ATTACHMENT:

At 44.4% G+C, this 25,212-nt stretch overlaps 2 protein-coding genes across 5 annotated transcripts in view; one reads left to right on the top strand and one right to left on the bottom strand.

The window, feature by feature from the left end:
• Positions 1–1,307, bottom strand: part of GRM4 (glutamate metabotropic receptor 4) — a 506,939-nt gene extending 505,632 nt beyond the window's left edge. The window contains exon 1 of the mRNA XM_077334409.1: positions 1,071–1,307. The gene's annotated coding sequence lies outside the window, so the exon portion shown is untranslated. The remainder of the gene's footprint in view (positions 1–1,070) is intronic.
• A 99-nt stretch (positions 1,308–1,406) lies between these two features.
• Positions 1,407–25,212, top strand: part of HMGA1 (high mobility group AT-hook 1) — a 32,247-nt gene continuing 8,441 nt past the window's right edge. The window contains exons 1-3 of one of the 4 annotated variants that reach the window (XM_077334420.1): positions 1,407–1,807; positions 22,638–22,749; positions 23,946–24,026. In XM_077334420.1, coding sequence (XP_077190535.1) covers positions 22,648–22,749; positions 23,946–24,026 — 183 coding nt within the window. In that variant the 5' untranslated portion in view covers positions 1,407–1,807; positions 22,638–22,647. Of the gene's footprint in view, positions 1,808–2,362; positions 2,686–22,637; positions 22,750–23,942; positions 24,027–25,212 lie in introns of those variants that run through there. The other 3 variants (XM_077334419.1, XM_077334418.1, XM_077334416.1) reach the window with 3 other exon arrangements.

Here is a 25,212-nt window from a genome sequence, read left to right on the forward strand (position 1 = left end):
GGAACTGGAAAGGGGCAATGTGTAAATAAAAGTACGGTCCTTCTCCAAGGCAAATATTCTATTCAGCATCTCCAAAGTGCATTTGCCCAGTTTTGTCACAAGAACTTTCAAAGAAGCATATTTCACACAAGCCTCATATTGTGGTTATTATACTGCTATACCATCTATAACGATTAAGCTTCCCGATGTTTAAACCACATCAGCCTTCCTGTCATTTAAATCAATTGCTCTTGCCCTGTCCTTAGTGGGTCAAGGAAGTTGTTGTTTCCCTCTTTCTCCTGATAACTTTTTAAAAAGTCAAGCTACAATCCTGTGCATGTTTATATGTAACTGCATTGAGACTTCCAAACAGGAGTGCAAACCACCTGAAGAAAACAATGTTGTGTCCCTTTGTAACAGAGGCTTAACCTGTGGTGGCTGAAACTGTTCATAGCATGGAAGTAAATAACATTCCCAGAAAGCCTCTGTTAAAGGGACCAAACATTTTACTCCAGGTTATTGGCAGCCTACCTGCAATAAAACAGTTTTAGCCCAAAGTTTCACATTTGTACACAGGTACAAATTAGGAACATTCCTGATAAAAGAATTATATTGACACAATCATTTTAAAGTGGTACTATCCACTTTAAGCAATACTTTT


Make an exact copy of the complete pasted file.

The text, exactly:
At 44.4% G+C, this 25,212-nt stretch overlaps 2 protein-coding genes across 5 annotated transcripts in view; one reads left to right on the top strand and one right to left on the bottom strand.

The window, feature by feature from the left end:
• Positions 1–1,307, bottom strand: part of GRM4 (glutamate metabotropic receptor 4) — a 506,939-nt gene extending 505,632 nt beyond the window's left edge. The window contains exon 1 of the mRNA XM_077334409.1: positions 1,071–1,307. The gene's annotated coding sequence lies outside the window, so the exon portion shown is untranslated. The remainder of the gene's footprint in view (positions 1–1,070) is intronic.
• A 99-nt stretch (positions 1,308–1,406) lies between these two features.
• Positions 1,407–25,212, top strand: part of HMGA1 (high mobility group AT-hook 1) — a 32,247-nt gene continuing 8,441 nt past the window's right edge. The window contains exons 1-3 of one of the 4 annotated variants that reach the window (XM_077334420.1): positions 1,407–1,807; positions 22,638–22,749; positions 23,946–24,026. In XM_077334420.1, coding sequence (XP_077190535.1) covers positions 22,648–22,749; positions 23,946–24,026 — 183 coding nt within the window. In that variant the 5' untranslated portion in view covers positions 1,407–1,807; positions 22,638–22,647. Of the gene's footprint in view, positions 1,808–2,362; positions 2,686–22,637; positions 22,750–23,942; positions 24,027–25,212 lie in introns of those variants that run through there. The other 3 variants (XM_077334419.1, XM_077334418.1, XM_077334416.1) reach the window with 3 other exon arrangements.

Here is a 25,212-nt window from a genome sequence, read left to right on the forward strand (position 1 = left end):
GGAACTGGAAAGGGGCAATGTGTAAATAAAAGTACGGTCCTTCTCCAAGGCAAATATTCTATTCAGCATCTCCAAAGTGCATTTGCCCAGTTTTGTCACAAGAACTTTCAAAGAAGCATATTTCACACAAGCCTCATATTGTGGTTATTATACTGCTATACCATCTATAACGATTAAGCTTCCCGATGTTTAAACCACATCAGCCTTCCTGTCATTTAAATCAATTGCTCTTGCCCTGTCCTTAGTGGGTCAAGGAAGTTGTTGTTTCCCTCTTTCTCCTGATAACTTTTTAAAAAGTCAAGCTACAATCCTGTGCATGTTTATATGTAACTGCATTGAGACTTCCAAACAGGAGTGCAAACCACCTGAAGAAAACAATGTTGTGTCCCTTTGTAACAGAGGCTTAACCTGTGGTGGCTGAAACTGTTCATAGCATGGAAGTAAATAACATTCCCAGAAAGCCTCTGTTAAAGGGACCAAACATTTTACTCCAGGTTATTGGCAGCCTACCTGCAATAAAACAGTTTTAGCCCAAAGTTTCACATTTGTACACAGGTACAAATTAGGAACATTCCTGATAAAAGAATTATATTGACACAATCATTTTAAAGTGGTACTATCCACTTTAAGCAATACTTTT